SEC Claims “Gifts for Donations” Offer was Sham

Offering frauds have long been a staple of the Commission’s enforcement division. These cases, which often target specific groups, also fit comfortably within the current “main street” investor focus of the division since the promoter often targeted small, unsophisticated investors. Many are built on “too good to be true tales” of virtually instant wealth from a no or little risk opportunity because of some unique situation, development or product. Seldom are they built on ‘gifts” or “donations.” Yet those two elements are the keys to the latest offering fraud case filed by the agency. SEC v. Crystal World Holdings, Inc., Civil Action No. 1:19-cv-02490 (D.D.C. Filed August 19, 2019).

Crystal, along with The New Sports Economy Institute and Christopher Paul Rabalais are named as defendants in the Commission’s complaint. Chrystal is a holding company that owns intellectual property related to the experimental sports marketplace website platform known as AllSportsMarket. The firm is based in Washington D.C. Its stated goal is to become a world-wide 24-hour exchange for sports trading instruments. The Institute is a non-profit with offices in Pasadena. It is seeking a royalty-free intellectual property licensing agreement with Crystal. Both firm firms were organized by Mr. Rabalais.

Over a five-year period, beginning in mid-July 2014 and continuing through April 2019, members Crystal and the Institute offered common and preferred shares of Crystal to the public in the United States, Canada, Europe and Australia. About $1.5 million was received from investors. The shares were offered using mailing lists, e-mail and a website.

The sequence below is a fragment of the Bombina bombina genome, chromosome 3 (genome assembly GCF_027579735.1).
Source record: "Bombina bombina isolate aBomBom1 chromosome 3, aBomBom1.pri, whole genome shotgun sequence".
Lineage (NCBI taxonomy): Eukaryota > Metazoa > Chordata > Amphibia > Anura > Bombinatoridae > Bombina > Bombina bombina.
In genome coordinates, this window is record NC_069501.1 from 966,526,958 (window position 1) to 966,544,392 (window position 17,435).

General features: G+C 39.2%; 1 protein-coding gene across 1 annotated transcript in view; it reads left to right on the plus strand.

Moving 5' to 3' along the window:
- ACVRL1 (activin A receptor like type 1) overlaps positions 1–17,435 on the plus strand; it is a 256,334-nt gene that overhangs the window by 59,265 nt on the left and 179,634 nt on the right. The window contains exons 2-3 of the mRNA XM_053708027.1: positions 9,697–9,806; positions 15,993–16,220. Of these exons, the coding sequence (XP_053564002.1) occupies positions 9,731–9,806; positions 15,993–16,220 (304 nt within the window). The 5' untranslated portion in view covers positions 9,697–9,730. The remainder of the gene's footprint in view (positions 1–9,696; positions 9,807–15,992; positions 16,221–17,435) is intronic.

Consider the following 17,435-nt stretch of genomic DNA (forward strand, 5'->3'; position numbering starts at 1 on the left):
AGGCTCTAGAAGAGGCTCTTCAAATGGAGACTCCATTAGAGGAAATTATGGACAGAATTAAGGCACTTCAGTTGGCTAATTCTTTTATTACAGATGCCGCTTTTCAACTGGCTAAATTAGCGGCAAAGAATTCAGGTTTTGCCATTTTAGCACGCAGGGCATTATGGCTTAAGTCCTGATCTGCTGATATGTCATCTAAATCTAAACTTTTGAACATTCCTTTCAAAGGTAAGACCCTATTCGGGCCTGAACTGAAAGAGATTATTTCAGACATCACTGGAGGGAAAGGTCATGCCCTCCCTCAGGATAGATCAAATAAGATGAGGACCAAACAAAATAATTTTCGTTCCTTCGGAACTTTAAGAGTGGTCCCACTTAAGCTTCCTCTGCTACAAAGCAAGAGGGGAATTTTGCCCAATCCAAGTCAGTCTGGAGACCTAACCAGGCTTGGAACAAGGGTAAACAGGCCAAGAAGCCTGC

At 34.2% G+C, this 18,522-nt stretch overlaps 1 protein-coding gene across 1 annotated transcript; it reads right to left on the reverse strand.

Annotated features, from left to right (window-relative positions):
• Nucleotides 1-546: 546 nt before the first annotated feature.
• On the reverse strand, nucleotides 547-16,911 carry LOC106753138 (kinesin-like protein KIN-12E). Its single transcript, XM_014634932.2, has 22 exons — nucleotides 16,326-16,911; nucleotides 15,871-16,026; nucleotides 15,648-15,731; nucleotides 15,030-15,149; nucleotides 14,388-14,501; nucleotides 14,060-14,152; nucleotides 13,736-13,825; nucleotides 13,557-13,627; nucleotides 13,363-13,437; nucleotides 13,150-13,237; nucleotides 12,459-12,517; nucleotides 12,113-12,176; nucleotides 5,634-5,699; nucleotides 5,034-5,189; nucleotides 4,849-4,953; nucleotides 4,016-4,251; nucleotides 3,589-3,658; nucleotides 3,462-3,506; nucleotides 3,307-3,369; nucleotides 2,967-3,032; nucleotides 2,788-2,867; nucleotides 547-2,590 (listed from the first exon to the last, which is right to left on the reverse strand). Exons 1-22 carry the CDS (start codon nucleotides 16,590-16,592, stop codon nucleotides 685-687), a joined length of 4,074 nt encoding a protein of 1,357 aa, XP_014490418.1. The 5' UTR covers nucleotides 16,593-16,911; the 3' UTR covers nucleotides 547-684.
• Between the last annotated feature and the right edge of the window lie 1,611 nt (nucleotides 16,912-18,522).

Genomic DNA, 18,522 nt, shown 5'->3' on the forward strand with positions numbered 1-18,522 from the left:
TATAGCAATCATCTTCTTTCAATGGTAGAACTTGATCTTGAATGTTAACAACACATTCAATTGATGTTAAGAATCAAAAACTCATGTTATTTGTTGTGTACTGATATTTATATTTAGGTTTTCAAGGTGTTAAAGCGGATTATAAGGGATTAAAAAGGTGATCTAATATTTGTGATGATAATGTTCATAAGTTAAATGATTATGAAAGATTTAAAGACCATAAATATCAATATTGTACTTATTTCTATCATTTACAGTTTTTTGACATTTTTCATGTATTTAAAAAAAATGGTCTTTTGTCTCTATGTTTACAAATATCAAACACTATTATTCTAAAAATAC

The Crystal shares were offered as “gifts.” In return investors made “donations.” Investors were told that there were plans to register the Crystal shares with the SEC in the future. Once the shares became registered the price would increase. Accordingly, now is the time acquire them, according to the representations. The documents reciting this claim carried the SEC’s seal without authorization.

Defendants made a series of misrepresentations in connection with offering of the Crystal shares which included:

Registration “When I receive [your email confirmation], your shares will be recorded in the official stock database that will be used to register your shares. . .” with the SEC, the complaint states;

No transfers: “No transfers allowed at this point. That must happen after SEC registrations . . .” and

Preparations: “We’ve been carefully putting everything in order so that our company stock can be registered with the SEC early next year.”

These and other representations made by Defendants were false. No effort was ever made to register the shares with the SEC. Indeed, the “gift-donation model employed by Defendants presented a false appearance of fact regarding . . .” the Crystal shares, according to the complaint. The complaint alleges violations of Securities Act Sections 5(a), 5(c) and 17(a)(2) and (3). The case is pending.

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